Like all single-payer health systems around the world, the VA controls costs by imposing a “global budget” — a limit to how much it can spend on care. Thus year-to-year funding varies according to the whims of Congress, not according to what consumers want or are willing to spend.
With tens of thousands of wounded soldiers returning from the wars in Iraq and Afghanistan, the demand for care is rising dramatically. Enrollment in VA services has increased by 13% from 2007 to 2012. Despite a 76% increase in expenditures ($24 billion) over that period, the program still suffers from chronic budget problems. In fact, the Congressional Budget Office estimates that it would require as much as a 75% increase in inflation-adjusted funding for the VA to treat all veterans.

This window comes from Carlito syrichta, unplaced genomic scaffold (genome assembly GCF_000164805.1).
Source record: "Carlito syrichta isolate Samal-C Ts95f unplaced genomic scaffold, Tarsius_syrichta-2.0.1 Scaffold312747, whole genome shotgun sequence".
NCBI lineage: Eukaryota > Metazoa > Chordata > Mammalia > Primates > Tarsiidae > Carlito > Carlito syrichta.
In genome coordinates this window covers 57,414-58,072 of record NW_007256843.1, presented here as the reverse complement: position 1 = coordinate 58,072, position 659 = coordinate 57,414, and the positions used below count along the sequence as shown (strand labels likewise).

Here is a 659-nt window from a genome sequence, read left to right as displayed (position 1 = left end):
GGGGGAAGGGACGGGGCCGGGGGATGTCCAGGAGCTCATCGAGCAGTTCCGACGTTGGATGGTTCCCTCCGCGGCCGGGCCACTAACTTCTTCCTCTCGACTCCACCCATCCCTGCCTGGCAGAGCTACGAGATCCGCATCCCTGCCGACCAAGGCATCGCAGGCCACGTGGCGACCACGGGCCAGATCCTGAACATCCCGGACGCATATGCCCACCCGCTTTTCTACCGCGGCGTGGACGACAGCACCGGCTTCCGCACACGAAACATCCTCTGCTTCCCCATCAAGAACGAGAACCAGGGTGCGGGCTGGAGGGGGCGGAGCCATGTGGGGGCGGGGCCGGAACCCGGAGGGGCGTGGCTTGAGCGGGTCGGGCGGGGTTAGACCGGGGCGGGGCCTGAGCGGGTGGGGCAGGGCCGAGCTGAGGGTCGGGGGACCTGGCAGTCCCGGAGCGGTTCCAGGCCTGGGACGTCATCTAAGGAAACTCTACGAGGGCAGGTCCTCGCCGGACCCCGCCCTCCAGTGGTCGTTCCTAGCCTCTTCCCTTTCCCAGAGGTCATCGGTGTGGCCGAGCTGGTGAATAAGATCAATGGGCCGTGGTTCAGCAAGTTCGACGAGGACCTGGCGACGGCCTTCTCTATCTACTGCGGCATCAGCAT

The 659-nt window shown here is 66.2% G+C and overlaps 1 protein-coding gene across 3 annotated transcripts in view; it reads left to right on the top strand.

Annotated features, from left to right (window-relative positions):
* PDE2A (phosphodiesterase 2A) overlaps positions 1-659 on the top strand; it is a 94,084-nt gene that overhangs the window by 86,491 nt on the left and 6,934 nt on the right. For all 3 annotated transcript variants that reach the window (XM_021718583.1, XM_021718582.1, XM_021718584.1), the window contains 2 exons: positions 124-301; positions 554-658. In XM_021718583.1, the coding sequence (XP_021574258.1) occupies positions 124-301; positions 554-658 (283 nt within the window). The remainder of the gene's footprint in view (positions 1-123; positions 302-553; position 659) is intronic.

When resources can’t meet demand in a given year, the VA does what other single-payer systems do: It rations.
Even accessing the system can be a major problem. Currently, the case-processing backlog exceeds 344,000 claims. Although the VA says it has a policy of processing claims within 125 days, it actually takes an average of 160 days for a veteran to gain access to his health benefits. Moreover, the VA itself estimates that it has at least a 9% error rate in processing claims. Outside groups claim the error rate is much higher.
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